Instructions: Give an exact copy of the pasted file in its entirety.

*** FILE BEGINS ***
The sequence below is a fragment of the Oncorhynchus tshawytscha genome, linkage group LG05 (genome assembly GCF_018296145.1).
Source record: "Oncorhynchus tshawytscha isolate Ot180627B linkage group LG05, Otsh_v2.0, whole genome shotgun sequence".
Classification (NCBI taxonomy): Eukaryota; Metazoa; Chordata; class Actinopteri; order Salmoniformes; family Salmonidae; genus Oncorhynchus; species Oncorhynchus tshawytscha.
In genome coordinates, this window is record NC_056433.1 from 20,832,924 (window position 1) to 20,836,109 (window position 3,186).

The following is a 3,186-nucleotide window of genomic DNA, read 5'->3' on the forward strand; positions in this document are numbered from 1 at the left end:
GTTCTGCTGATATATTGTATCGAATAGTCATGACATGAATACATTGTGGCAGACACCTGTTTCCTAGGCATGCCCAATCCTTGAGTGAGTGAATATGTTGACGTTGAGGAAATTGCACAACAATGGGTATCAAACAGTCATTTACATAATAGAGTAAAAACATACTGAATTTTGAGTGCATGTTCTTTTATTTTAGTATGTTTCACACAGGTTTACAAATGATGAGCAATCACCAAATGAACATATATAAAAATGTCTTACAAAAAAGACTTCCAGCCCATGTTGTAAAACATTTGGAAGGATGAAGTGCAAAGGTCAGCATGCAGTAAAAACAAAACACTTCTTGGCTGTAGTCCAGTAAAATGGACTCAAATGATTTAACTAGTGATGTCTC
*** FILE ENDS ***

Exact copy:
The sequence below is a fragment of the Oncorhynchus tshawytscha genome, linkage group LG05 (genome assembly GCF_018296145.1).
Source record: "Oncorhynchus tshawytscha isolate Ot180627B linkage group LG05, Otsh_v2.0, whole genome shotgun sequence".
Classification (NCBI taxonomy): Eukaryota; Metazoa; Chordata; class Actinopteri; order Salmoniformes; family Salmonidae; genus Oncorhynchus; species Oncorhynchus tshawytscha.
In genome coordinates, this window is record NC_056433.1 from 20,832,924 (window position 1) to 20,836,109 (window position 3,186).

The following is a 3,186-nucleotide window of genomic DNA, read 5'->3' on the forward strand; positions in this document are numbered from 1 at the left end:
GTTCTGCTGATATATTGTATCGAATAGTCATGACATGAATACATTGTGGCAGACACCTGTTTCCTAGGCATGCCCAATCCTTGAGTGAGTGAATATGTTGACGTTGAGGAAATTGCACAACAATGGGTATCAAACAGTCATTTACATAATAGAGTAAAAACATACTGAATTTTGAGTGCATGTTCTTTTATTTTAGTATGTTTCACACAGGTTTACAAATGATGAGCAATCACCAAATGAACATATATAAAAATGTCTTACAAAAAAGACTTCCAGCCCATGTTGTAAAACATTTGGAAGGATGAAGTGCAAAGGTCAGCATGCAGTAAAAACAAAACACTTCTTGGCTGTAGTCCAGTAAAATGGACTCAAATGATTTAACTAGTGATGTCTC